Moving house in a very different world

Since my last longer post at the end of February, not a lot of time has passed and yet, I am writing these lines in a world that looks and feels very different from the one I lived in while we were packing boxes for our move. It’s hard to grasp how much has changed since March 2, when we had our farewell do with friends and colleagues in Switzerland. Much of public life has been coming to a grinding halt, people are keeping a safe distance to limit the spread of the virus. We have been thrown off kilter a bit as this hit us in the middle of our move, as you can imagine.

Showing Phoebe the empty space where our dining room used to be – I thought that might be a good idea so that she doesn’t try and run back to the old home: “There is nothing to return to.”

Our original plan did not work: We had to leave Switzerland three days earlier because we learned that the borders between Germany and many of its neighbours shall be closed. That came as a shock. We were staying at an Airbnb rental when we heard the news, drinking coffee after a hearty meal, We thought we were in for a lazy Sunday afternoon, maybe taking a walk. When we had heard that the borders will be closing, we gathered our bearings and packed our things into the car in quite a rush to make it out of Switzerland before travel got severely limited by the authorities on Monday morning. It was not easy. Phoebe again did not react to the sedative the way she should, bless her. After some two hours, we had a manic animal with us that lashed out at anything she could get her paws on through the cage at times. She was unpredictable in her behaviour to say the least, clearly not her usual self. Poor Phoebe!

Leaving Switzerland earlier than planned. Here, the cat seems to be sleeping peacefully. That changed a lot further into the journey.

We made it through to my home region of Bingen and arrived late at night on Sunday. We had luckily managed to book a hotel room already while driving. The hotel allowed us to stay although they normally are a pet-free place. Phoebe slept in the wardrobe, she was so exhausted. For us, it all felt slightly surreal. As the health minister of Germany recommended last week already for people who return from Italy, Austria and Switzerland to self-isolate for 14 days, my mother kindly offered us her apartment which is where Klaus and I are staying at the moment while mum has moved in with my elderly grandpa and Phoebe is staying with them which she really seems to enjoy.

A short video (5 minutes) in German with some thoughts and reflections, recorded in the vineyards on a morning walk.

So, we found a good solution despite the struggle and the insecurities. The circumstances and the precautionary measures are changing and evolving so fast that it’s difficult to keep pace logistically but also from an emotional and psychological standpoint. If you think of it, we’re practically homeless right now and live between the old – our apartment in Switzerland which is empty and handed over – and the new – our house in northern Germany that is being renovated right now and not ready to be lived in yet.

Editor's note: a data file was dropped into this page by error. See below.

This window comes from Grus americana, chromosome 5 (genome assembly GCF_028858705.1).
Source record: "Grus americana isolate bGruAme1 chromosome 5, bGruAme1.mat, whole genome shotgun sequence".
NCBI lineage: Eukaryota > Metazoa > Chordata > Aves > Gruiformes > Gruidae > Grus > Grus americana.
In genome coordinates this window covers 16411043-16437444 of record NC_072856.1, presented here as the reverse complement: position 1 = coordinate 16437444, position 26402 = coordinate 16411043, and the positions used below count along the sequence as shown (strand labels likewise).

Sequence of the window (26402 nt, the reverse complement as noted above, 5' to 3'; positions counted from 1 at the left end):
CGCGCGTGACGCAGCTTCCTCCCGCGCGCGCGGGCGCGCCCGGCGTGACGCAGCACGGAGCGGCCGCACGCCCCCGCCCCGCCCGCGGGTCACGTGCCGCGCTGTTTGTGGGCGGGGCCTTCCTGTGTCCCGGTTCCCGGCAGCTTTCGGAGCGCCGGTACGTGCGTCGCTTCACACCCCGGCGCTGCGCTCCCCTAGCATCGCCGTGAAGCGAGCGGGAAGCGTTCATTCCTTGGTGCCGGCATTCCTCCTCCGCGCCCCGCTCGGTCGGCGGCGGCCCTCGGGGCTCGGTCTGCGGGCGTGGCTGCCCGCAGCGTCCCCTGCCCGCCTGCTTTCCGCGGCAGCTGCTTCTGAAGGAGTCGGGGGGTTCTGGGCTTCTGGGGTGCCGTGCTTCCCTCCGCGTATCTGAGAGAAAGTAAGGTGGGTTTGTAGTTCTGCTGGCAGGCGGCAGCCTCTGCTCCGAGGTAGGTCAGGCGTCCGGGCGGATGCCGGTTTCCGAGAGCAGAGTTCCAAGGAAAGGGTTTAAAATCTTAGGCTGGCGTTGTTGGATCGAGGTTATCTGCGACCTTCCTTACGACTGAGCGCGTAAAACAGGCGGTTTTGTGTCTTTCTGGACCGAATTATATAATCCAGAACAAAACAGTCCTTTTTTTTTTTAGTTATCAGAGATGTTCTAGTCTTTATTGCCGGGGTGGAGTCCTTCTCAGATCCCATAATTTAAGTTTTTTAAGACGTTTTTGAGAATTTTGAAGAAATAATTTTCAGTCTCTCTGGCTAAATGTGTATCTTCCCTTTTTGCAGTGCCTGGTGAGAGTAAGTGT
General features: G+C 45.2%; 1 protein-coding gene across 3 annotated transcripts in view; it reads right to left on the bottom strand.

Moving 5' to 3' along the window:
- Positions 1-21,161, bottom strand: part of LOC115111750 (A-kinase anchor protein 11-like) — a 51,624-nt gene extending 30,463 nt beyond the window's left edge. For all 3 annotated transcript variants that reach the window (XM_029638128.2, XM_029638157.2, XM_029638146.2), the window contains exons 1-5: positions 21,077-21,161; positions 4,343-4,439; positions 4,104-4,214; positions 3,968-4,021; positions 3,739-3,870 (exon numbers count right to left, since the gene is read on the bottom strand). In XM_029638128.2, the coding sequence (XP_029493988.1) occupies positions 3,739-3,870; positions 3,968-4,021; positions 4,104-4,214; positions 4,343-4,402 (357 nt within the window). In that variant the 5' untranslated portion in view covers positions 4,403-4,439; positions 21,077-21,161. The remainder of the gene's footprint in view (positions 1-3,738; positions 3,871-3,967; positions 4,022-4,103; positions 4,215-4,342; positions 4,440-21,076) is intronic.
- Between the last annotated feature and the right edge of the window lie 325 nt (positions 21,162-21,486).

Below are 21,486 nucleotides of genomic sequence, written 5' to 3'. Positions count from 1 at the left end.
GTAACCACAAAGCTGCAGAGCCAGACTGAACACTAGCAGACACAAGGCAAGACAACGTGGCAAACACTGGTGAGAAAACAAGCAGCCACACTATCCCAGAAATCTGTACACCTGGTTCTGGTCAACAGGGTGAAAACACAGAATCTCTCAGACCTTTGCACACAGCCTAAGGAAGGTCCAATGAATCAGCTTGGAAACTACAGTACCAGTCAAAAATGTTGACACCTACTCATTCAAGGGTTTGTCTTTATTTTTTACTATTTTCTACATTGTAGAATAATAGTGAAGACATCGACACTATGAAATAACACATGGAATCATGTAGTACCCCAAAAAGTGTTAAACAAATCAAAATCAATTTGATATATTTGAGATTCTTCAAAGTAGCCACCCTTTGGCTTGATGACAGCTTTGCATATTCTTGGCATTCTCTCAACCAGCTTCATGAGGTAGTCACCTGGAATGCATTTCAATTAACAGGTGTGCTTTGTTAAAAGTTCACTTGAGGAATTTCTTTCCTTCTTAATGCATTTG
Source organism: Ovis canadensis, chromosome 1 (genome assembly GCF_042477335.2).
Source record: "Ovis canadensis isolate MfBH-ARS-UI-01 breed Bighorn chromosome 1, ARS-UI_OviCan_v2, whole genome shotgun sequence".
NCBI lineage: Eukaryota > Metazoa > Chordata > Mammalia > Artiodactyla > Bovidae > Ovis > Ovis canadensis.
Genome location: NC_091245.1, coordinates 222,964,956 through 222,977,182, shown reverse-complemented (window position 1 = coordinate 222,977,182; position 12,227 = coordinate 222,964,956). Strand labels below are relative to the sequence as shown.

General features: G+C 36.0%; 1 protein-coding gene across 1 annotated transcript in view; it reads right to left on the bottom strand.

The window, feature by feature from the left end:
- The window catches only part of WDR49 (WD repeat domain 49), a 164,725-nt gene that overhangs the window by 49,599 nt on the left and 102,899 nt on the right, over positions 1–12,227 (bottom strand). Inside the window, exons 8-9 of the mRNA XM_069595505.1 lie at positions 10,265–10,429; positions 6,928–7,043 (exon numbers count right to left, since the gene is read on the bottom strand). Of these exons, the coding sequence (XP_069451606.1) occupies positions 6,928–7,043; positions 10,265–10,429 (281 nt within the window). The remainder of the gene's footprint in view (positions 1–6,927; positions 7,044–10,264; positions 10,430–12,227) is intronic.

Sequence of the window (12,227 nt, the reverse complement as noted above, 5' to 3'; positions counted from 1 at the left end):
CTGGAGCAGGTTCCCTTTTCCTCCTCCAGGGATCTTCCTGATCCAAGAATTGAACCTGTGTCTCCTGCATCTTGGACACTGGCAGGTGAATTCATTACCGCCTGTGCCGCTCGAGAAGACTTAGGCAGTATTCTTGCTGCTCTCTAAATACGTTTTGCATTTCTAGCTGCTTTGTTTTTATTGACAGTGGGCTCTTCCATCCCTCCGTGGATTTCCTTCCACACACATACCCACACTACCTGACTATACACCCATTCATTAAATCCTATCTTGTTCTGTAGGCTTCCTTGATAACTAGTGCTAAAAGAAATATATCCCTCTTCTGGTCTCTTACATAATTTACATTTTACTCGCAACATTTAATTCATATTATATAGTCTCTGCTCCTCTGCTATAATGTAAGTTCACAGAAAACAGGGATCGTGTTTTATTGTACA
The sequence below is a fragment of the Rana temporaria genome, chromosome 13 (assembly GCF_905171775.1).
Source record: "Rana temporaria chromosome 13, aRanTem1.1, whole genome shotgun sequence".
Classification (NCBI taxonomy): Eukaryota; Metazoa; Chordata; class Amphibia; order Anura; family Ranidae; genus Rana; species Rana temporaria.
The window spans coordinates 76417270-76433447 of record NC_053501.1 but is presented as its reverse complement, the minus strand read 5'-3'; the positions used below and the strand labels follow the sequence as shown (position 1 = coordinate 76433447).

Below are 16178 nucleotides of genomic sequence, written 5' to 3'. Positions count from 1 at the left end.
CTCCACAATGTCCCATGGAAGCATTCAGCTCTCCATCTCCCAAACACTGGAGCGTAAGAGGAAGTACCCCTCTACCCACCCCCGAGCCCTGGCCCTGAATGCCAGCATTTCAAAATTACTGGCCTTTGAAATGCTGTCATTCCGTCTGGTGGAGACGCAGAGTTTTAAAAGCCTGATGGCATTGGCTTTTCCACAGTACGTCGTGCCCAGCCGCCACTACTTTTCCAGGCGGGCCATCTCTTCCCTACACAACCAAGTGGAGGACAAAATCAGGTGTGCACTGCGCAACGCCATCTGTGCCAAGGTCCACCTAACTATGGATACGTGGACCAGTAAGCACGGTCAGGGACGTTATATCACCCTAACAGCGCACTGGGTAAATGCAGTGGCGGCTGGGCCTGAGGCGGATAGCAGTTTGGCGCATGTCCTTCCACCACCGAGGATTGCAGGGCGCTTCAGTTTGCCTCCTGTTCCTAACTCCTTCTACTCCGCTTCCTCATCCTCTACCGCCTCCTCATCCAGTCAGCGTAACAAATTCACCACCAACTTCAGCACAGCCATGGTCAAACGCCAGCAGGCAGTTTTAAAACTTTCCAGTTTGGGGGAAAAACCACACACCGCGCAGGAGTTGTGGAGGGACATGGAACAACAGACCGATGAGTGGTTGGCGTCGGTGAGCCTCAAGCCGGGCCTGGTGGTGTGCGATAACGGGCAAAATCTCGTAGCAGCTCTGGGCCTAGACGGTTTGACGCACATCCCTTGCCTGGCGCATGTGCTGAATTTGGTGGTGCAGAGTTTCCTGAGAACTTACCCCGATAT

On Sunday, we want to continue our journey and drive up to the region of our new home. Only last night we learned that the federal state of Schleswig Holstein, where our new home is, will not be letting tourists in for the time being. So driving up north with our Swiss number plates and heading for a holiday rental, we think we will get stopped and checked out by local police fairly certainly. This feels unsettling. Hence, we urgently need some kind of proof that we’re not tourists but have another reason for going there. After a couple of phone calls and emails with the local administrations in Switzerland and northern Germany we should be all set.

Going for a walk with Phoebe on the “Rochusberg” in Bingen. This is the place where Klaus and I got married a bit more than 11 years ago. Would someone have told us on that day that we’d be walking here with a cat while a pandemic is raging – I would never have believed that.

Apart from getting organized in these volatile times, we’re trying (like so many others), to make the best of the current situation. We go for walks in between (in Germany that’s still possible as I am writing this but I’m very aware that circumstances migt change soon). As I am not working a the moment, I was saying last night to Klaus that in a weird way this feels a bit like Christmas: We don’t go out, we don’t have appointments, we eat a lot, we stay indoors most of the time. This all has a very “private” feel to it. We’re thrown back to the essentials. We can make choices, though, on how to deal with the confinement. Can we see the gift in this challenge?

What if this whole crisis that we’re in right now (and by “we” I mean all of us), would be a message? An opportunity to bring out the best in us? A learning experience, a catalyst for bringing about a change that has long been needed? What got humankind to this place will not get us further, that much is certain. We cannot continue to exploit the planet and our fellow humans selfishly. We might be on the dawn of a new era – what an encouraging thought!

Wherever this finds you and however you’re feeling, let me send you a virtual hug. I believe we can do this – we can all come out of this crisis stronger and wiser than before if we want to.

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